Human Inspired Innovation & Culture



Who’s the next to die on The Walking Dead?

Warning: If zombie annihilation isn’t part of your Monday torrent television-watching ritual just yet, beware of the spoilers below. He thought living behind those walls could work. He was wrong. With the sixth season of THE WALKING DEAD is in full swing we had to ask – is there a possibility that we’ll get to see a George R. Martin Style… Keep Reading


Five reasons to drink your sake warm

By Hiroko Shimbo The dogma about sake today is that high-quality versions must be served chilled, but that is a total misconception. In fact, there are many quality sakes that are best enjoyed warmed. It’s true that sake, a traditional Japanese rice wine, was once consumed warmed if its quality was not good enough to… Keep Reading


The movie that scared Stephen King

By: Jessica Ferri Horror master Stephen King had two things to to say about one of the most buzzed about movies at Sundance. “The Witch scared the hell out of me,” he tweeted. “And it’s a real movie, tense and thought-provoking as well as visceral.” It’s enough to scare Stephen King and it’s a real… Keep Reading


The Family Meal: How serving and sharing sustain us

By Diane Fresquez Part of what makes eating together so pleasurable, in any language or culture, is the conversation. But when London-based photographer Chris Terry was in Niger photographing an ordinary family enjoying a spaghetti dinner, he was surprised that no one spoke. “It’s a great privilege to have food to eat,” explained the grandmother,… Keep Reading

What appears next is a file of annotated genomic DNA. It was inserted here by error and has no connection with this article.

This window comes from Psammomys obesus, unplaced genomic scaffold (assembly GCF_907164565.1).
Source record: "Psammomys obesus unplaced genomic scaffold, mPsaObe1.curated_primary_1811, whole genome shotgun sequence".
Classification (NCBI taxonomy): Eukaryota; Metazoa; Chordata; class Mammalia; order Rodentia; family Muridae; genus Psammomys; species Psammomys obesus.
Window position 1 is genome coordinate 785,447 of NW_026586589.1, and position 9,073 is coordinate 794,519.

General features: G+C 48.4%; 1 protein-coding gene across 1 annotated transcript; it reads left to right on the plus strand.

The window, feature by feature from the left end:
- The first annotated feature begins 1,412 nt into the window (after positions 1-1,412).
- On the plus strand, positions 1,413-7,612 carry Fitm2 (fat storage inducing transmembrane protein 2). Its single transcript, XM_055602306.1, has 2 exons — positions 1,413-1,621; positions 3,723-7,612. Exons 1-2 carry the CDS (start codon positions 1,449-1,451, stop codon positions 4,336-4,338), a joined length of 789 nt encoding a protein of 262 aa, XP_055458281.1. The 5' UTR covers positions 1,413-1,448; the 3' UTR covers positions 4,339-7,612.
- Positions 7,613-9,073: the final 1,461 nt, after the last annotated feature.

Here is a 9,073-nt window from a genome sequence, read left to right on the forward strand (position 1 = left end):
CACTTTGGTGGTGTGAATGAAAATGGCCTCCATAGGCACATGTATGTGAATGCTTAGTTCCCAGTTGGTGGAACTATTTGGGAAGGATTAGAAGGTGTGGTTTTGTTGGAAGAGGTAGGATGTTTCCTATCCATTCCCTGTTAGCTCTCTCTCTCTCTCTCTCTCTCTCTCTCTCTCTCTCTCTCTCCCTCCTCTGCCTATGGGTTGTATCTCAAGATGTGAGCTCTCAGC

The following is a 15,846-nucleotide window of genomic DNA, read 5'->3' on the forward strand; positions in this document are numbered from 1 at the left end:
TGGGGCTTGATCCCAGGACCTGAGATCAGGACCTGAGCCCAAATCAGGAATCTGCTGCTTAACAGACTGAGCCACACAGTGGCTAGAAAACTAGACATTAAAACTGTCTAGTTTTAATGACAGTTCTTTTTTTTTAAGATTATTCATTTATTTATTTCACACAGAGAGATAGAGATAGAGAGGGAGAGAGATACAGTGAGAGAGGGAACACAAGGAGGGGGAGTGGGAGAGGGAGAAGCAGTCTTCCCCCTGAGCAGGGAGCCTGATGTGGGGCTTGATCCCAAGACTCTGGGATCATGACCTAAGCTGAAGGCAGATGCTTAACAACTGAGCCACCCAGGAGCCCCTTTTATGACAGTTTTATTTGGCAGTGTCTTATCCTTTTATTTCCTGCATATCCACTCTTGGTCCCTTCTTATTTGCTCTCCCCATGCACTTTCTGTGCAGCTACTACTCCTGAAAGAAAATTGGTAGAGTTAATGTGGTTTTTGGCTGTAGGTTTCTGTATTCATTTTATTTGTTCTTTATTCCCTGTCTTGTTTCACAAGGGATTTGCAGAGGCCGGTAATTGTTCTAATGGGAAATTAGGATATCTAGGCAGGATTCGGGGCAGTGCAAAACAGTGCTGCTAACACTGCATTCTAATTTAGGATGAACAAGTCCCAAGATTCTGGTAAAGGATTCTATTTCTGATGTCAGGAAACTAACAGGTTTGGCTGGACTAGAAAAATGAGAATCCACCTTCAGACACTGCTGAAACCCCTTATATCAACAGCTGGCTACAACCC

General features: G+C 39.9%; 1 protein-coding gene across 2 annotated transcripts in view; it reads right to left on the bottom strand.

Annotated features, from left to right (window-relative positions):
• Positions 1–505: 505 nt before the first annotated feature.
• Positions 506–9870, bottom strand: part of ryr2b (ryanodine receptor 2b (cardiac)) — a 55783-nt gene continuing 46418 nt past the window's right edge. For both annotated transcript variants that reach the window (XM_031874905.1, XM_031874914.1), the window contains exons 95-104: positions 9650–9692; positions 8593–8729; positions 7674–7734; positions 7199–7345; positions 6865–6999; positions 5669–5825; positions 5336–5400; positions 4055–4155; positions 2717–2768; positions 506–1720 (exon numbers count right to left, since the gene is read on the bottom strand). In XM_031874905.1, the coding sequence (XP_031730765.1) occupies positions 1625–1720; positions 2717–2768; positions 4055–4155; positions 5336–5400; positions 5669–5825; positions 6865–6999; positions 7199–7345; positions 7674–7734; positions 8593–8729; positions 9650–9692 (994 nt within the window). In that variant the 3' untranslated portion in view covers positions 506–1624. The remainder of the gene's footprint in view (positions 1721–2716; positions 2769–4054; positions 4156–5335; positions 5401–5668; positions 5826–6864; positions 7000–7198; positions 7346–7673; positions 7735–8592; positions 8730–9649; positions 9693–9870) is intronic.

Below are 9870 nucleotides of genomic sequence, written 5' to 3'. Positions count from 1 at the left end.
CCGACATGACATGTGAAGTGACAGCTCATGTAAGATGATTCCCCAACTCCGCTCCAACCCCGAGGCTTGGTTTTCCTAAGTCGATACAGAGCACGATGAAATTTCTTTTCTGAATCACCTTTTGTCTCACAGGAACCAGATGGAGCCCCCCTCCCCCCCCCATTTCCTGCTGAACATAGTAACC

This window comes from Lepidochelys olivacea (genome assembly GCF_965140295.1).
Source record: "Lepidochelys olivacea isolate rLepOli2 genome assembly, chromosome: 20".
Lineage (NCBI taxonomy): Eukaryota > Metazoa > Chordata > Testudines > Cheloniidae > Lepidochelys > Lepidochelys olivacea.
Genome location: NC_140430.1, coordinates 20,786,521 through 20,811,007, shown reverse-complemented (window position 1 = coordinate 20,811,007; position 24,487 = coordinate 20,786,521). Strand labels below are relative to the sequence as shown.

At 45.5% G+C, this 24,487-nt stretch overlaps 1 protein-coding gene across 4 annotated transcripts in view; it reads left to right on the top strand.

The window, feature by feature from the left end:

Femme Fatale: Five most bad-ass women in horror

1. LAURIE STRODE, HALLOWEEN Starring opposite a masked madman of epic proportions, Laurie (Jamie Lee Curtis) is John Carpenter’s babysitter who launched a thousand sequels. She also proved one should never underestimate what a woman can do with a knitting needle.   2. SARAH CARTER, THE DESCENT Hell hath no fury like a jilted woman… Keep Reading


Japan’s suicide forests

By: Stephanie Almazan Mount Fuji, the highest mountain in Japan, is a natural wonder that beckons 200,000 to 300,000 climbers a year. Adventurers are eager to conquer the mountain’s snow-capped peak—a high point in anyone’s life. But lurking in Mount Fuji’s shadow is a sinister attraction with its own set of visitors who arrive but… Keep Reading

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